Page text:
5 myths about canned food - what is true and what is not?

18-Jul-2022 - Germany

In cooperation with the opinion research institute YouGov, the initiative weissblech-kommt-weiter.de asked more than 2,000 people in Germany what they think about food in tin cans. Five myths emerged from the survey.


Myth 1: Canned food contains no vitamins

53 percent of respondents disagree with the statement "canned food mi0les contain a lot of vitamins." 14 percent of respondents answered "Don't know." Accordingly, almost one in five do not know whether vitamins are contained or not.

In fact, this myth can be debunked based on numerous studies. A 2015 study by the Food Can Initiative together with the SGS Institut Fresenius showed, for example, that fresh tomatoes contain less vitamin C than tomatoes from food cans. By comparison, canned tomatoes contain 32 percent of the daily dose recommended by the German Nutrition Society (Deutsche Gesellschaft für Ernährung e.V.) according to the DACH reference values for a 200-gram serving. Fresh tomatoes contain only 23 percent. Tinned tomatoes are also ahead in terms of beta-carotene. Here, canned tomatoes have 66 percent and fresh tomatoes only 57 percent of the daily dose recommended by the DGE according to the DACH reference value for a serving of 200 grams. Tinplate packaging therefore preserves the food ingredients particularly well. Since neither light nor air can reach the contents, vitamins and minerals are preserved for a long time.

Myth 2: Canned food does not taste good

A clear myth. The majority of those surveyed, namely 52 percent, find canned food miOel tasty. Even if this question is to be regarded purely subjekdv, however, it can be stated that LebensmiOel from the can retain their taste, because they are filled and made durable particularly carefully and directly after the harvest. Tomatoes in particular, however, develop their full flavor in tinplate packaging - one more reason to use canned tomatoes when preparing fruity red sauce.

Myth 3: Food from tinplate cans is not healthy

Many respondents are on the wrong track with this statement. That's because half disagree with the statement "canned foods are healthy." 13 percent do not know whether the statement is true or not. Of course, it depends on the individual diet, but: vegetables and fruits from food cans retain their vitamins particularly well. And: canned foods offer a range of healthy products from fruits and vegetables, legumes, fish, soups and stews to coconut milk for a balanced diet. Such foods are especially suitable for salads or as a supplement in alternative diets.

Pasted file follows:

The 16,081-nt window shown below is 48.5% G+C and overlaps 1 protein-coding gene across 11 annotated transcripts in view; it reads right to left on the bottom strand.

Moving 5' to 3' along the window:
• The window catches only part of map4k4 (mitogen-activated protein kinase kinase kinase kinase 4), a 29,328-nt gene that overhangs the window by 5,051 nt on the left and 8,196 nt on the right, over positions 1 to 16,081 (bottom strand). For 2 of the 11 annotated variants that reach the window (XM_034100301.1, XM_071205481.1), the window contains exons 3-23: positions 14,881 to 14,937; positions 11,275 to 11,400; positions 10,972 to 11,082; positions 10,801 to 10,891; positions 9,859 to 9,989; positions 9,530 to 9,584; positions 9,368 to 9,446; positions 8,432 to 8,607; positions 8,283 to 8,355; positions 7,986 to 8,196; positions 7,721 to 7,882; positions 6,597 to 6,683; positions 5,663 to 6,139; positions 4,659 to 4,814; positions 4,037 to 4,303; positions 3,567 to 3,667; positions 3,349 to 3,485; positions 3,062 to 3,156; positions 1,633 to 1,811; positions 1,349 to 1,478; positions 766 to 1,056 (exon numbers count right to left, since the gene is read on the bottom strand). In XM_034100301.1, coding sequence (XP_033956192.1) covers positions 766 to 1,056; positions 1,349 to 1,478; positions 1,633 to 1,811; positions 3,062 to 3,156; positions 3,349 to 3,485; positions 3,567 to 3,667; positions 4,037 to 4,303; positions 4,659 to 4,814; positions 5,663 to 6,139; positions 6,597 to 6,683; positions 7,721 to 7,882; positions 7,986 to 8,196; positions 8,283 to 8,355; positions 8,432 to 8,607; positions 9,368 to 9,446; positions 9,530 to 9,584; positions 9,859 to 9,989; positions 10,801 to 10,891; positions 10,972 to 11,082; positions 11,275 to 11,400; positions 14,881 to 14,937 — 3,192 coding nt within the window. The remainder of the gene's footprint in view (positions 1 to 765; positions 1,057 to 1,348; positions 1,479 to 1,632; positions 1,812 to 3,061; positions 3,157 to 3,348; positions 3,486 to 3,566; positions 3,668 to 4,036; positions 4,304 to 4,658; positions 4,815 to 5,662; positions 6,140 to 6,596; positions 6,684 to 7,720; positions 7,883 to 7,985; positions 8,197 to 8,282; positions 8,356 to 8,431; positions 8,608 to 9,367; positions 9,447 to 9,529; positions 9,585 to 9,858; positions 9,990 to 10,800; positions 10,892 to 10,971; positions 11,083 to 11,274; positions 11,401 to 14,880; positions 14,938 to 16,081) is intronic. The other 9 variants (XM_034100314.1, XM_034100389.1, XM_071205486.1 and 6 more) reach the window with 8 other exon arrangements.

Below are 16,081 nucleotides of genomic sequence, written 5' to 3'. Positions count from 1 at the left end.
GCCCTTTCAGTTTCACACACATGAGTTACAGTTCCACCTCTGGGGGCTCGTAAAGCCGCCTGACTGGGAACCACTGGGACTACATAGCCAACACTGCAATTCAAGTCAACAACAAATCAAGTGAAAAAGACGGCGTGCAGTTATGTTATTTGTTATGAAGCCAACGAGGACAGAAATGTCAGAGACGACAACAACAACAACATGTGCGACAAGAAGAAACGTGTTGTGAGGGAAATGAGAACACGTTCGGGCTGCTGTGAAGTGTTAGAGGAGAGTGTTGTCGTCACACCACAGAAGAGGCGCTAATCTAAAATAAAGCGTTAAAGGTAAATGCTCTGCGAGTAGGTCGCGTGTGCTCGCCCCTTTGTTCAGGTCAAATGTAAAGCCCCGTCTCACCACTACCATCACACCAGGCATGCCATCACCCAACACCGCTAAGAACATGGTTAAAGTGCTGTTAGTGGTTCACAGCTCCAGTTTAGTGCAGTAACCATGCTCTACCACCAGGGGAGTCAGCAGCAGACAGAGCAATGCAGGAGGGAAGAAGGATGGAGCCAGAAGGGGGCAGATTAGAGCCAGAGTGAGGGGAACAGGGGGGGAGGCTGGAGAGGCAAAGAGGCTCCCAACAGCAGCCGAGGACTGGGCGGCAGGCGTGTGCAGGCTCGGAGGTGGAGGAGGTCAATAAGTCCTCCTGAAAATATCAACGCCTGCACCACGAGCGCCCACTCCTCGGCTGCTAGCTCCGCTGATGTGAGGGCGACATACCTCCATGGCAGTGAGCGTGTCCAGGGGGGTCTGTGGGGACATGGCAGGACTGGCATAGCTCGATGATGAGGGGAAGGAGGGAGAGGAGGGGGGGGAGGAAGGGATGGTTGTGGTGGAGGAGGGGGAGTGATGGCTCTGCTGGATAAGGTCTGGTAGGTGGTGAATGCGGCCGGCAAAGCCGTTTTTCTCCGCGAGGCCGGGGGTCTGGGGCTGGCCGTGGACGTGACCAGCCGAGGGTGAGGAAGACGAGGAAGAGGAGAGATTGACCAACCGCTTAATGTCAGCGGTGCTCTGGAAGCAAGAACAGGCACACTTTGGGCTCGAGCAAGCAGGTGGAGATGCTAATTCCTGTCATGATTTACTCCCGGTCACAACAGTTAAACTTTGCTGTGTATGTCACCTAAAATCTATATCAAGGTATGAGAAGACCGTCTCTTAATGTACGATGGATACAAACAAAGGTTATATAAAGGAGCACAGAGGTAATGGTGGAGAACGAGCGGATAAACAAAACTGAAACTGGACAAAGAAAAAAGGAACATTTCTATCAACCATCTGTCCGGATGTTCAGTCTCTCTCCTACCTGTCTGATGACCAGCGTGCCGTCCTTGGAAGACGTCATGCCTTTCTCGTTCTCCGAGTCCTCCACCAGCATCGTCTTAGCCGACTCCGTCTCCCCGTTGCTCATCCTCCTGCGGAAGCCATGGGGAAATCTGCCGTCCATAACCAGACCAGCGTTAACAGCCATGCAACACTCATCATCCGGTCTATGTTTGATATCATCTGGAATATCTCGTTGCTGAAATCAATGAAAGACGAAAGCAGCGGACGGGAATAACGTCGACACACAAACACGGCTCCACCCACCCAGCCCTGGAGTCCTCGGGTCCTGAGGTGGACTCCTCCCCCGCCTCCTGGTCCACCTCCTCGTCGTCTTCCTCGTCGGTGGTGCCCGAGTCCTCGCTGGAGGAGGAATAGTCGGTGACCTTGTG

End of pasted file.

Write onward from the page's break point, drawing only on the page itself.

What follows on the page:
Myth 4: Canned foods have a particularly long shelf life

Here, the majority of respondents rightly agree: canned foods do indeed have a long shelf life, in some cases even longer than stated. 87 percent of respondents said they agreed with this statement. Food is canned fresh from the harvest. When they are canned, they are heated - which not only kills microorganisms, but also means the food is already cooked. This not only prepares the ingredients directly for cooking, but also gives them a very long shelf life.

Myth 5: Canned food saves time.

Sure, it's true. Many consumers have realized that using canned foods saves time. 81 percent of respondents agree with the statement "Canned foods save you time." And that's true, because food from tin cans is already cut into small pieces and even pre-cooked. They do not have to be thawed in a time-consuming process. This saves time when cooking and preparing meals. Since the food only needs to be reheated, its preparation also requires even less energy.

Note: This article has been translated using a computer system without human intervention. LUMITOS offers these automatic translations to present a wider range of current news. Since this article has been translated with automatic translation, it is possible that it contains errors in vocabulary, syntax or grammar. The original article in German can be found here.

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